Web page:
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Expendable Launch Vehicle Status Report

Bruce Buckingham
Kennedy Space Center
(321) 867-2468

LAUNCH PAD: SLC 17-A/Cape Canaveral Air Force Station
LAUNCH DATE: NET November 20, 2004
LAUNCH WINDOW: 12:10 p.m. - 1:10 p.m. (EST)

NASA has set the launch of the Swift spacecraft for no earlier than Saturday, Nov. 20. The one-hour launch window opens at 12:10 p.m. EST.

Mission managers met this afternoon to confirm the work necessary for a Saturday launch attempt is on schedule. Since the team was not able to repeat the anomalous condition that was seen earlier on the Command Receiver Decoder system, the suspect components are being replaced. The system will be retested Friday, Nov. 19.

Retraction of the mobile service tower, the gantry surrounding the Delta II, is scheduled to occur at 3 a.m. on Saturday. Loading of RP-1, a highly refined kerosene fuel, aboard the first stage, is scheduled to begin at approximately 9:40 a.m. on Saturday. Loading of the cryogenic liquid oxygen into the first stage will begin approximately one hour later.

Swift is a medium-class Explorer mission managed by NASA's Goddard Space Flight Center in Greenbelt, Md. The observatory was built for NASA by Spectrum Astro, a division of General Dynamics. The Kennedy Space Center in Florida is responsible for Swift's integration with the Boeing Delta II rocket and the countdown management on launch day.

MISSION:  Deep Impact
LAUNCH PAD: SLC 17-B/Cape Canaveral Air Force Station
LAUNCH DATE:  December 30, 2004
LAUNCH WINDOW:  2:39:42 p.m. (EST) instantaneous

NASA's Deep Impact spacecraft arrived in Florida on Oct. 23 to begin final preparations for launch on Dec. 30. The spacecraft was shipped from Ball Aerospace & Technologies in Boulder, Colo., to the Astrotech Space Operations facility located near the Kennedy Space Center.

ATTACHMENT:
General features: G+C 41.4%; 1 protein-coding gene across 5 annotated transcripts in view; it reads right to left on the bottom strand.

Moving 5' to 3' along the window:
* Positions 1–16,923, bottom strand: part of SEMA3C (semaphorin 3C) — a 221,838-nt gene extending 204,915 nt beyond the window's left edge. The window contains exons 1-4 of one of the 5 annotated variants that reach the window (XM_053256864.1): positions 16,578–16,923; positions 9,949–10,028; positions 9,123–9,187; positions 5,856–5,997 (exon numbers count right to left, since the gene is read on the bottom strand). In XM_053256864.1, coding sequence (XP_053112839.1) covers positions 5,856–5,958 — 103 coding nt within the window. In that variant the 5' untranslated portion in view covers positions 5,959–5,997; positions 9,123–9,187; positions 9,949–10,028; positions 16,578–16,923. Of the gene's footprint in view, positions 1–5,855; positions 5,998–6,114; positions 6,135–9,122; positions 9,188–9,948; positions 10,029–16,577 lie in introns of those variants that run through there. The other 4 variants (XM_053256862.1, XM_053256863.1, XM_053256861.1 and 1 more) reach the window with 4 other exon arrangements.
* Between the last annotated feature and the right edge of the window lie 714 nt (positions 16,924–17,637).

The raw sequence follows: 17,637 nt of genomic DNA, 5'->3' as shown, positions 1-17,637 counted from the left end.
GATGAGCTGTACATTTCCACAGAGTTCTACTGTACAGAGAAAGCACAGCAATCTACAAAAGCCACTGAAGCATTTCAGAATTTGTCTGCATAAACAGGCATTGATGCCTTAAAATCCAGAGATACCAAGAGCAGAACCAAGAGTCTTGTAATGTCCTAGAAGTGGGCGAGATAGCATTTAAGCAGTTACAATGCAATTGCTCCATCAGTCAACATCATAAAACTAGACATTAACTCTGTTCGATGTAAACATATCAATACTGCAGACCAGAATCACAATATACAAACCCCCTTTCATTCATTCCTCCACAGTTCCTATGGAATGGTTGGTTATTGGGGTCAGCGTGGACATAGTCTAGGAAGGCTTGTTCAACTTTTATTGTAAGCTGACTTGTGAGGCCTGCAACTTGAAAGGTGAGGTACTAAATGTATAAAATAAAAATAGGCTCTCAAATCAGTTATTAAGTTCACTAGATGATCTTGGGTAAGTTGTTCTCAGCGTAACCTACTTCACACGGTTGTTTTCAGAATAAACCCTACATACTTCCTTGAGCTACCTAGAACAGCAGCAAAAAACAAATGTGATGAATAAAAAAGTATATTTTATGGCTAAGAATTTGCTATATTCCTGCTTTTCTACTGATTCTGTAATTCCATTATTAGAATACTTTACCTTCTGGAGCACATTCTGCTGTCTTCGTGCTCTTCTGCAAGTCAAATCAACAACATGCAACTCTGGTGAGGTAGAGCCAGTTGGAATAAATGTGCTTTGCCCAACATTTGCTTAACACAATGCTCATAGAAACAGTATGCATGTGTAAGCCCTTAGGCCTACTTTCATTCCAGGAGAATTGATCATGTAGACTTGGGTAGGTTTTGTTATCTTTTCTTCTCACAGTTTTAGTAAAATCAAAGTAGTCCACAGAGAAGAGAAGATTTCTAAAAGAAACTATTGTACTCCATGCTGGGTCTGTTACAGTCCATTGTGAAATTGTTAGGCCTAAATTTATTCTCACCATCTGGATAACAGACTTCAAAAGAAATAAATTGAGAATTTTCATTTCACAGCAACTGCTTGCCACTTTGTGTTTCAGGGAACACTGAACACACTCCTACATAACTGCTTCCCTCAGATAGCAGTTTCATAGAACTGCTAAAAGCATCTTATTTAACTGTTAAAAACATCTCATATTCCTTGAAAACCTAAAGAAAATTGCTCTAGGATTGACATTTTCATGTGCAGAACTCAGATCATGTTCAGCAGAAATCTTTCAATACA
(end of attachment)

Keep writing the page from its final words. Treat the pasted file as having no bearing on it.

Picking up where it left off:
Deep Impact was removed from its shipping container and is undergoing its Functional and Mission Readiness testing, scheduled for completion on Nov. 23. These tests involve the entire spacecraft flight system (including the flyby and impactor, associated science instruments and the spacecraft's basic subsystems), along with loading updated flight software.

The high gain antenna used for spacecraft communications will be installed on Nov. 29. The solar array will then be stowed and an illumination test performed as a final check of its performance on Nov. 30. Deep Impact will then be ready to begin preparation for fueling on Dec. 6 and is scheduled to be completed on Dec.  9. 

The stacking of the Boeing Delta II launch vehicle on Pad 17-B will begin on Nov. 22   with the hoisting of the first stage into the launcher. Hoisting of the nine strap-on solid rocket boosters, in sets of three, is scheduled for Nov. 23, Nov. 29, and Dec. 1. The second stage will be hoisted into position atop the first stage on Dec. 3.    

The overall Deep Impact mission management for this Discovery class program is conducted by the University of Maryland in College Park, Md. Deep Impact project management is handled by the Jet Propulsion Laboratory in Pasadena, Calif. The spacecraft has been built for NASA by Ball Aerospace and Technologies Corporation.